The school superintendent said the move was a "well-intentioned" solution to a limited space problem.


A middle school student with autism was left feeling “sad, stressed [and] embarrassed” after he arrived on the first day of classes to find his desk in a restroom.

Danielle Goodwin said her son Lucas, 11, had been given a quiet learning place in Whatcom Middle School in Bellingham, Washington in order to help him focus, KOMO 4 TV reports.

What Goodwin didn’t expect was that the place would be a bathroom, with her son’s desk placed above a toilet and his chair beneath a sink.

“I was so shocked I just took the picture because I didn’t even believe what I was seeing,” she said of a photo she snapped that went viral on social media. “It’s not an appropriate place for anyone, but especially for Lucas, who, with his PANDAS condition, can’t really be around germs. That’s something that can really affect his body.”

PANDAS, short for pediatric autoimmune neuropsychiatric disorders associated with streptococcal infections, can involve the sudden onset of OCD or tics in children following a strep infection such as strep throat or scarlet fever, according to Autism Speaks.

Goodwin told KOMO she discussed the situation with Lucas’ teacher, who told her that there were no other options — and who gave her son a camping mat so he could nap on the floor.

“It smelled and just the thought of my son working his school day in a bathroom was disturbing to me,” Goodwin said.

Lucas was also upset by the location, telling the outlet, “I was like, how is this happening? How am I in the bathroom? Why?”

When contacted by PEOPLE for comment, Bellingham Public Schools pointed to Superintendent Greg Baker’s statement from Friday, which did not reference Lucas specifically due to privacy concerns but came in regards to a “recent post on social media which has made some news reports.”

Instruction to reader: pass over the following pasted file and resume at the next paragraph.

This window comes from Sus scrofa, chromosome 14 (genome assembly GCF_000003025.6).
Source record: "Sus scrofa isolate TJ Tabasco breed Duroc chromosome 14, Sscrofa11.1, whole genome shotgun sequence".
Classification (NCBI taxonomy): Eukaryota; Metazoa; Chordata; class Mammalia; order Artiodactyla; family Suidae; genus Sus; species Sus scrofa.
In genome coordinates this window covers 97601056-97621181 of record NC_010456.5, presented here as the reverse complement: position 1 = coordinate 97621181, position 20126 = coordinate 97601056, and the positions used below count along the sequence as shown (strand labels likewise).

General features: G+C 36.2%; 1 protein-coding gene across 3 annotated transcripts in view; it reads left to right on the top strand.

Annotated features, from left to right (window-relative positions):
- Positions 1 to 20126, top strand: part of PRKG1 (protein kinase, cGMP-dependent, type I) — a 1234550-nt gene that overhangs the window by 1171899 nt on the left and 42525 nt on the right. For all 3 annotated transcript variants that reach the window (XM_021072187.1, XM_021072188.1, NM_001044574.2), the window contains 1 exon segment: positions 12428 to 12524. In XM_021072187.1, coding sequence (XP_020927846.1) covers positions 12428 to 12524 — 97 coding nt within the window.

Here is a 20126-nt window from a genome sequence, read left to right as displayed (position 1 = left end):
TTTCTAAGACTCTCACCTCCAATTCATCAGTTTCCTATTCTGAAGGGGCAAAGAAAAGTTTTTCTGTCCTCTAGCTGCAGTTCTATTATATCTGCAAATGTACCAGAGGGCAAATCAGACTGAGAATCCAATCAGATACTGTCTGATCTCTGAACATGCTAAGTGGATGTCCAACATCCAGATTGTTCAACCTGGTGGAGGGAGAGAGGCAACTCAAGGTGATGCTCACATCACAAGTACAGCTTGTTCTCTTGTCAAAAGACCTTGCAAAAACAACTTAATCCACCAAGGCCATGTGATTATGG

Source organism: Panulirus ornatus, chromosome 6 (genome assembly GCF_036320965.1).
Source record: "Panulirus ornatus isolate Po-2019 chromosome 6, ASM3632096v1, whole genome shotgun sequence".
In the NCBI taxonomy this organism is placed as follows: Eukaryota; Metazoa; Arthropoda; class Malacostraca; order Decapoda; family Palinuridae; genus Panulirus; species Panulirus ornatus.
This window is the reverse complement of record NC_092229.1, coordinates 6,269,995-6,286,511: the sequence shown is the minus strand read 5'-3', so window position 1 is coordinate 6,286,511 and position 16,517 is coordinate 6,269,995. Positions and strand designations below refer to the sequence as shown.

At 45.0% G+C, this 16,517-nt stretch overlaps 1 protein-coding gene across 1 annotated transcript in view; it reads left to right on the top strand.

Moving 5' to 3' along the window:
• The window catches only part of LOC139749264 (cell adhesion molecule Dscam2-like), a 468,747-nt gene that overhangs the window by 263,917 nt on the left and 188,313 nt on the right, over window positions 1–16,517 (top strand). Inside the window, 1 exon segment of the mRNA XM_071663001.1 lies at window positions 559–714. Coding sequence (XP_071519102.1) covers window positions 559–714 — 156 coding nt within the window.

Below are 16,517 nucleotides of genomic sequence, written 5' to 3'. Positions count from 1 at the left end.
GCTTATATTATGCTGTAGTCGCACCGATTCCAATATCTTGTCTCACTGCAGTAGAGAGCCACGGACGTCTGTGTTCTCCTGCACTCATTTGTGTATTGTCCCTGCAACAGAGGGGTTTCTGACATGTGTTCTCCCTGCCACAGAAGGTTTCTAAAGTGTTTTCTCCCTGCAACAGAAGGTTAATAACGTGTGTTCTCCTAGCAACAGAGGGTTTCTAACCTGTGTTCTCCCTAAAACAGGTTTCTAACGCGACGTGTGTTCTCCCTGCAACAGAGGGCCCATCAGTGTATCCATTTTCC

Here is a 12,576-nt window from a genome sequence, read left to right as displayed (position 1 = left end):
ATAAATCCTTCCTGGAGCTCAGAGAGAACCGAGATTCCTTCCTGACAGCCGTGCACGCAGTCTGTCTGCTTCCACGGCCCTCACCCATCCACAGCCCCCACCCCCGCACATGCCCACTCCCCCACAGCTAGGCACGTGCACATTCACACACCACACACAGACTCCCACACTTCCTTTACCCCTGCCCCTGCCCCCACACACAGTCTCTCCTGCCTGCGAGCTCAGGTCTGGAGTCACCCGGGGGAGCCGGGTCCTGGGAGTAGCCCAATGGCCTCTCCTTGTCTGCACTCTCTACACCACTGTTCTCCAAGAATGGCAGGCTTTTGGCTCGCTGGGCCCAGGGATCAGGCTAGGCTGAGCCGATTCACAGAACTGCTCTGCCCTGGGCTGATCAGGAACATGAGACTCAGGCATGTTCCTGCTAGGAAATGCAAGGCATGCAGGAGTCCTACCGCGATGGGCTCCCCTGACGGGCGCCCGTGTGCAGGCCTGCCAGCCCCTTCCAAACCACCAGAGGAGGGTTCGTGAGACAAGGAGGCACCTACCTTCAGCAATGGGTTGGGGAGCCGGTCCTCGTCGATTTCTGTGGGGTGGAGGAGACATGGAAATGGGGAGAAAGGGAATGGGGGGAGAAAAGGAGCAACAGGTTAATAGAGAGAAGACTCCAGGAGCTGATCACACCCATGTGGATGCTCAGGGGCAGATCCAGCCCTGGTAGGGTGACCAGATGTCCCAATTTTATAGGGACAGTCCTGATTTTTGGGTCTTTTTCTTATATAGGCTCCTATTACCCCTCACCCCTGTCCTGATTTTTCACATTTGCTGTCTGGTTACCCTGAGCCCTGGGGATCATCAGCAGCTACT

In the statement on Bellingham Public Schools’ website, Baker said that Whatcom Middle School has been dealing with limited space issues, and that the bathroom had previously been used as storage, and not as an active restroom.

“We are all probably aware that state funding for schools is limited, particularly with regards to construction, and thus schools often have limited space to meet students’ instructional and social-emotional needs,” he wrote. “We are always looking for creative ways to best use our facilities to meet students’ needs.”

He continued, “This current situation is an example of staff trying to seek a solution to temporarily repurpose a room. To our knowledge, the room had been used as storage, not as an active restroom … It didn’t turn out to be an idea that was used; no students spent time in the repurposed space as part of their school day.”

A spokesperson for Bellingham Public Schools tells PEOPLE no student used a restroom as a classroom.

Baker ultimately noted that the idea was “well-intentioned,” but “we did not move forward with it.”

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This Story Originally Appeared On People